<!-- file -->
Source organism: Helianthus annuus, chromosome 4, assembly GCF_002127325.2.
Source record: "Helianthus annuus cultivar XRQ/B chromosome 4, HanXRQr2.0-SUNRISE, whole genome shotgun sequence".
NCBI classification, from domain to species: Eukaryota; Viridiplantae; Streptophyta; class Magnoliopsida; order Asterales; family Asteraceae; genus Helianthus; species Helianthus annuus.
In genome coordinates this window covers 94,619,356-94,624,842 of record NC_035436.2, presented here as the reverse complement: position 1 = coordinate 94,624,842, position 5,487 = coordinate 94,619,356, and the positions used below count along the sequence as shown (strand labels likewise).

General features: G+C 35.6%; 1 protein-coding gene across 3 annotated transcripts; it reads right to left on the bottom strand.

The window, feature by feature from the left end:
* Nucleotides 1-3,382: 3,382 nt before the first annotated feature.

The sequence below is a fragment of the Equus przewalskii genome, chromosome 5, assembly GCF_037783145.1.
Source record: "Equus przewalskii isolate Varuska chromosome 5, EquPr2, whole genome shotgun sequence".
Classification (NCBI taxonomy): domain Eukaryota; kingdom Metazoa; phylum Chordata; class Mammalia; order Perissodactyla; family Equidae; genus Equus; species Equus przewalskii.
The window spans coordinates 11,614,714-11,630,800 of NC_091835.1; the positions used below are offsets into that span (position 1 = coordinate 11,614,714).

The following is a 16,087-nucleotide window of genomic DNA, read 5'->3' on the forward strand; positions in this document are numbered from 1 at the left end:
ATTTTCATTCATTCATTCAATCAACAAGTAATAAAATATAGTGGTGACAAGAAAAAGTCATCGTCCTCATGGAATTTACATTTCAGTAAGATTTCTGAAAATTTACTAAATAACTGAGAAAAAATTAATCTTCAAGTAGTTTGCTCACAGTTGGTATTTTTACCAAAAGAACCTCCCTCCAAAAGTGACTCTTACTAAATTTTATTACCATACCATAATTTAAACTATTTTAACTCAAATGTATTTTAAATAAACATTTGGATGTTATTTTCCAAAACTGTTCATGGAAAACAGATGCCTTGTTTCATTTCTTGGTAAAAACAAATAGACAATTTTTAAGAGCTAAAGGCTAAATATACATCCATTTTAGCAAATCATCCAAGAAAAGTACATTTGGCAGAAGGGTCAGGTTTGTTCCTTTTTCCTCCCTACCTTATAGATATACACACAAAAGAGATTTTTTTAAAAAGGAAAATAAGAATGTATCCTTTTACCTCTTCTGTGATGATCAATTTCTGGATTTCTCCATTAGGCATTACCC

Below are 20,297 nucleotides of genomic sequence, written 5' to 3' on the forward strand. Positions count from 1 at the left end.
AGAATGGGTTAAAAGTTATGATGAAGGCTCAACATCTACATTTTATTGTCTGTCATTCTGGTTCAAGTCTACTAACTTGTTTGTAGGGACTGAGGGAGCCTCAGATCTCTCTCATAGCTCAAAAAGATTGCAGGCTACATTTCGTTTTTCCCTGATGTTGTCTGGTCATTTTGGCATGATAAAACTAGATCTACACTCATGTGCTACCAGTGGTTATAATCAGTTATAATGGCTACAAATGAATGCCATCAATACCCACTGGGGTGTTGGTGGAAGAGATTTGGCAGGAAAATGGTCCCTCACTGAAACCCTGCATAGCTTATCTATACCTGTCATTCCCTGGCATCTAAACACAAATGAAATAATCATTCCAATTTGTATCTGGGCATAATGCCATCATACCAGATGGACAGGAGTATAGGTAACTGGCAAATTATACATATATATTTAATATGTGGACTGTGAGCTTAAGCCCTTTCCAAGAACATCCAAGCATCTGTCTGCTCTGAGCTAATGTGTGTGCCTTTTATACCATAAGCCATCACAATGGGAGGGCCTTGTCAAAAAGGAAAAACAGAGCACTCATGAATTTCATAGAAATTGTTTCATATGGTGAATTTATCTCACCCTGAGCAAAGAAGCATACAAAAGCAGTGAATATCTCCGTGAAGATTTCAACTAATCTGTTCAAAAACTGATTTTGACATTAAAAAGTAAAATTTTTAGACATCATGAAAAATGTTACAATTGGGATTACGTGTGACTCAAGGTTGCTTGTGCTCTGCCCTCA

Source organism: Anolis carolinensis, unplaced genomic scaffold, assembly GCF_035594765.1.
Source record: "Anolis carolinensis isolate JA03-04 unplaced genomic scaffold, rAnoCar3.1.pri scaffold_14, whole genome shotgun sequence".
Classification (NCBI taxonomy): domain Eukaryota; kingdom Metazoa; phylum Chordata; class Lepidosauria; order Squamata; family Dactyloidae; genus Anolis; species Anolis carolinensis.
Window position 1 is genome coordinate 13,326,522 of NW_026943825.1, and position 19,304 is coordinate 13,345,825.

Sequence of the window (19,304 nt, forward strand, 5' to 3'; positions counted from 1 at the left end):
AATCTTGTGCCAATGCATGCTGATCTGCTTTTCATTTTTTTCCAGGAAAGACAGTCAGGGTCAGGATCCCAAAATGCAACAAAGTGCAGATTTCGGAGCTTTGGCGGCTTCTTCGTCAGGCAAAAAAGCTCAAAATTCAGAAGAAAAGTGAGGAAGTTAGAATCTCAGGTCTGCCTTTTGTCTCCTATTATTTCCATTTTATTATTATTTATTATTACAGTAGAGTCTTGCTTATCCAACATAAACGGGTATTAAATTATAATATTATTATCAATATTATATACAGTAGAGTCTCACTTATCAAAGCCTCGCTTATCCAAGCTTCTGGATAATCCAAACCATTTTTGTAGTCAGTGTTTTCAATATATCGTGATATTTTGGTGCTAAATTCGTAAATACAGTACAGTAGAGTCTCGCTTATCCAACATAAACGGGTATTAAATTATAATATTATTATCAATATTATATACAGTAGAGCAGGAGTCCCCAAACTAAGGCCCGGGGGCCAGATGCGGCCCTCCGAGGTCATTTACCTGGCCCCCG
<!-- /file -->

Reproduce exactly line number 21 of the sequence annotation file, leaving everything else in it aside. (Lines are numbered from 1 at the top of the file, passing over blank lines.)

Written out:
AATCTTGTGCCAATGCATGCTGATCTGCTTTTCATTTTTTTCCAGGAAAGACAGTCAGGGTCAGGATCCCAAAATGCAACAAAGTGCAGATTTCGGAGCTTTGGCGGCTTCTTCGTCAGGCAAAAAAGCTCAAAATTCAGAAGAAAAGTGAGGAAGTTAGAATCTCAGGTCTGCCTTTTGTCTCCTATTATTTCCATTTTATTATTATTTATTATTACAGTAGAGTCTTGCTTATCCAACATAAACGGGTATTAAATTATAATATTATTATCAATATTATATACAGTAGAGTCTCACTTATCAAAGCCTCGCTTATCCAAGCTTCTGGATAATCCAAACCATTTTTGTAGTCAGTGTTTTCAATATATCGTGATATTTTGGTGCTAAATTCGTAAATACAGTACAGTAGAGTCTCGCTTATCCAACATAAACGGGTATTAAATTATAATATTATTATCAATATTATATACAGTAGAGCAGGAGTCCCCAAACTAAGGCCCGGGGGCCAGATGCGGCCCTCCGAGGTCATTTACCTGGCCCCCG